No - I see now I worded it ambiguously, but I was replying to this:

 

Quote

 

I am by no means a tinkerer or enthusiast but just want it to work as efficiently as possible for a sensible budget.

I may be better investing in an iBooster or Eddi by MyEnergi to divert any excess generation to my hot water cylinder.

 

I meant if the goal is the most efficient system possible, getting both the micro-optimizers (this topic) AND an Eddi/iBoost will be best.

 

It really depends on your definition of efficiency though: electrical energy captured per year per £ of capital investment, full lifetime financial ROI, or CO2 saved, will lead to different optimization choices.

 

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23 minutes ago, joth said:

No - I see now I worded it ambiguously, but I was replying to this:

 

Ah yes, got it!

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I went with Hoymiles microinverters- duals because of our configuration. They're very efficient,  daisy-chain together for easy cabling, and have per-panel MPPT. This works very well, you can see shading passing across individual panels in the monitoring software.

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@PeterW I am getting a range of prices from £5000-6000 for 3.9 - 4.3kWp in roof systems.

 

I've asked for quotes from about 6 companies which the best setup probably being these options:

  • 3.9kWp - 12 x Perlight panels with Growatt inverter via GSE - £4,997 inc VAT & installation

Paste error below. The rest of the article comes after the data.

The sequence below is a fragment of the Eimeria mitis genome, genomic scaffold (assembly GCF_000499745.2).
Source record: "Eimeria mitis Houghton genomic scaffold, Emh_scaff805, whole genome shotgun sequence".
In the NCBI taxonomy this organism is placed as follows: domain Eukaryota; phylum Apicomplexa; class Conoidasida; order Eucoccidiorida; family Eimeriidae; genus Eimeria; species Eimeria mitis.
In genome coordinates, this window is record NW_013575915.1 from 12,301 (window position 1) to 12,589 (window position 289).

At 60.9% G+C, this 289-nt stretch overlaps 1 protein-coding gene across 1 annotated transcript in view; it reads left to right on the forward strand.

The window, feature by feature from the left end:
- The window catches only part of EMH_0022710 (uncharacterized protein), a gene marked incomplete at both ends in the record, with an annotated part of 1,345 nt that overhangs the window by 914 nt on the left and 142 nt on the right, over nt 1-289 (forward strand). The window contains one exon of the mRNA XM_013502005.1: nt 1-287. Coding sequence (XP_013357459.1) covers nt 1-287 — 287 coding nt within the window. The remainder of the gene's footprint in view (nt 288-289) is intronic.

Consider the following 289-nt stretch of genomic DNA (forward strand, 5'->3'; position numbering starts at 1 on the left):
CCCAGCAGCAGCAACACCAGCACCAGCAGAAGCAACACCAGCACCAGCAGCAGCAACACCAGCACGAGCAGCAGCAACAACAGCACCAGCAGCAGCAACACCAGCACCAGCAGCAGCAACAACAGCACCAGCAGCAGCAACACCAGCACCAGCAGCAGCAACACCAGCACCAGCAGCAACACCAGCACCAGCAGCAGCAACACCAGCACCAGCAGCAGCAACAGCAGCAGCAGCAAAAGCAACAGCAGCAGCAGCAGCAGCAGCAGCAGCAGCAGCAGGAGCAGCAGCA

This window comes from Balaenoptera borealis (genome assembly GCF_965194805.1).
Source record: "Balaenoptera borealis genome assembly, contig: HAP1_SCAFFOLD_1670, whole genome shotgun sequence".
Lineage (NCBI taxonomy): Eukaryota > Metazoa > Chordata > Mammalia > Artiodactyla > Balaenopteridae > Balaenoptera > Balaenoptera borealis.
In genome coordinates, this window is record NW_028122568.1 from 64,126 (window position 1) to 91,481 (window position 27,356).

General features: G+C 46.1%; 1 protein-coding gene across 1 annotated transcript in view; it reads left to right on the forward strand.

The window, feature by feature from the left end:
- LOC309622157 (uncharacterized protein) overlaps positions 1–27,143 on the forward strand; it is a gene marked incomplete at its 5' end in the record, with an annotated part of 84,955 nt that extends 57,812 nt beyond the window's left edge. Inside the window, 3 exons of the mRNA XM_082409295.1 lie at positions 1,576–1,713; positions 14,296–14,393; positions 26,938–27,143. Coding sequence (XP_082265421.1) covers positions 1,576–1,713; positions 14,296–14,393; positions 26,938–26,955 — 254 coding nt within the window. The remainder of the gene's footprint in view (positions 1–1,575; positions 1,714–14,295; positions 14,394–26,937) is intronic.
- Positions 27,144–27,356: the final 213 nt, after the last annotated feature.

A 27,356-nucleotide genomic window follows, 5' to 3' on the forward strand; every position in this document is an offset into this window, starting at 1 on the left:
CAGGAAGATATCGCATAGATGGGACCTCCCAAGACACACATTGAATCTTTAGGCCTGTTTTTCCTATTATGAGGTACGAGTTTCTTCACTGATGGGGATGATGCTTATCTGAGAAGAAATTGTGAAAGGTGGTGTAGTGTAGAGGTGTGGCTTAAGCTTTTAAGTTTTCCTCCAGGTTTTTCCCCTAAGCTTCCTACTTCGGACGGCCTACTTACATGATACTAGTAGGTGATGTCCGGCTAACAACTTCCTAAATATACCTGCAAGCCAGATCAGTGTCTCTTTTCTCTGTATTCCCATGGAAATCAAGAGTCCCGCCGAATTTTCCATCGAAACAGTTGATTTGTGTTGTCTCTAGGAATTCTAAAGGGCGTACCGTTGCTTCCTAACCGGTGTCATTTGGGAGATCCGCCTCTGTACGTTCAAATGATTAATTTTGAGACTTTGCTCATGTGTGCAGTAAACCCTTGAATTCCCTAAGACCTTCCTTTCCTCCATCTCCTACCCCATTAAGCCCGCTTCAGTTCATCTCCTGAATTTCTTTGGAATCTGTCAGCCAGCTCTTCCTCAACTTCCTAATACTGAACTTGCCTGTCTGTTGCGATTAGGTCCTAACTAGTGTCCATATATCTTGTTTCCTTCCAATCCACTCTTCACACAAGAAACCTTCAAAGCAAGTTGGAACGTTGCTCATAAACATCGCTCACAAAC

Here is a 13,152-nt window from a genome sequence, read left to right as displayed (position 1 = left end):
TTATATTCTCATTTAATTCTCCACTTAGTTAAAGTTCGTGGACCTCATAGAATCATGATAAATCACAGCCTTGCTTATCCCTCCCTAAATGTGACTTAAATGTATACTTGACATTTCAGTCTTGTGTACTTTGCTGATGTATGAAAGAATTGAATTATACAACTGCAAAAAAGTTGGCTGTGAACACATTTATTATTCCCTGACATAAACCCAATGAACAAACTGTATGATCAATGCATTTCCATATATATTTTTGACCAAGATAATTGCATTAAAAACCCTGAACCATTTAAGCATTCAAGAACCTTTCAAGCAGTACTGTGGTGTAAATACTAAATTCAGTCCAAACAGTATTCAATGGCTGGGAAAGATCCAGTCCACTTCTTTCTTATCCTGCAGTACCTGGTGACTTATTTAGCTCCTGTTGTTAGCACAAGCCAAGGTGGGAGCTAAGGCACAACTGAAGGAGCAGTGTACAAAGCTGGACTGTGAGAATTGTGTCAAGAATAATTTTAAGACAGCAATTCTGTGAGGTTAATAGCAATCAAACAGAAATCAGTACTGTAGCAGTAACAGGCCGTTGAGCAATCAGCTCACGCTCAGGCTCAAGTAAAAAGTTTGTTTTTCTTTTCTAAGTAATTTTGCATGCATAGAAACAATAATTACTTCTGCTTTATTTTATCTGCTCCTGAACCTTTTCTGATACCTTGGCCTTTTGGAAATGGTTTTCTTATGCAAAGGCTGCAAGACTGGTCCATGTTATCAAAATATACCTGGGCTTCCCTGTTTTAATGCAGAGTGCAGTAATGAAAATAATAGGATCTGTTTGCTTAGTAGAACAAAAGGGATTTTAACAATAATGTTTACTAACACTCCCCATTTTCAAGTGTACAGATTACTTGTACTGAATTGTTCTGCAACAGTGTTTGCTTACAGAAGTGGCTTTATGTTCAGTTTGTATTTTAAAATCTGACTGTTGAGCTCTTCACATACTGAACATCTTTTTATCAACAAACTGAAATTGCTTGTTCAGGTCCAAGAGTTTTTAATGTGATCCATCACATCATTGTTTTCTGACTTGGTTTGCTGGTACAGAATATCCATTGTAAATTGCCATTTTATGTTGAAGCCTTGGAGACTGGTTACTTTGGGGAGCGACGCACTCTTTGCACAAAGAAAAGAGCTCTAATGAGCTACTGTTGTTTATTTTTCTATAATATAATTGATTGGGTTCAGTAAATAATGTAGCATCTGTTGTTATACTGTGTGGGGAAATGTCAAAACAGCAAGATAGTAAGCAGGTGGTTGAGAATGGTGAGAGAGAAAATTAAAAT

• Solar iBoost included - £5,167 inc VAT
    • Eddi included - £5,327 inc VAT
    • NO SOLAREDGE
  • 4.3kWp - 12 x LG panels with Growatt inverter via GSE - £5,796 inc VAT & installation
    • Solar iBoost included - £5,986 inc VAT
    • Eddi included - £6,146 inc VAT
    • NO SOLAREDGE
  • 4.32kWp - 12 x 360w Longi Tier 1 with SolarEdge inverter via GSE - £5,865 inc VAT & installation
    • SolarEdge Optimiser on each panel included
    • Eddi included

I have scaffolding all up ready for it so they have taken that cost out of their quotes.

I think the last quote is possibly the best I am going to get with everything included.

 

Assuming SolarEdge inverter is probably best to go with the SolarEdge optimisers for obvious compatibility reasons?

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Sorry are these GSE in roof install or standard on roof install ..?? 
 

Those panels are £105 each, optimiser is £43, inverter is change of £550

 

What’s the remaining £3k..?
 


 

 

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In roof GSE.

 

@PeterW Which panels are you referring to for £105?

Where are you getting your component pricing from?

LG vs Perlight vs Tongi? Much difference?

 

I'm guessing the remaining £3k is installation and MCS Certification.

 

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£3k for install is eye watering. If you check midsummer for prices. 

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3 hours ago, ashthekid said:

I'm guessing the remaining £3k is installation and MCS Certification.

 

WHY do you want MCS certification?  The only tangible need for that in the past has been a requirement to claim the FIT.  But with no FIT any more, why would you want to pay the "MCS Premium" for a bit of paper that is worth virtually nothing to you?

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1 hour ago, ProDave said:

WHY do you want MCS certification?  The only tangible need for that in the past has been a requirement to claim the FIT.  But with no FIT any more, why would you want to pay the "MCS Premium" for a bit of paper that is worth virtually nothing to you?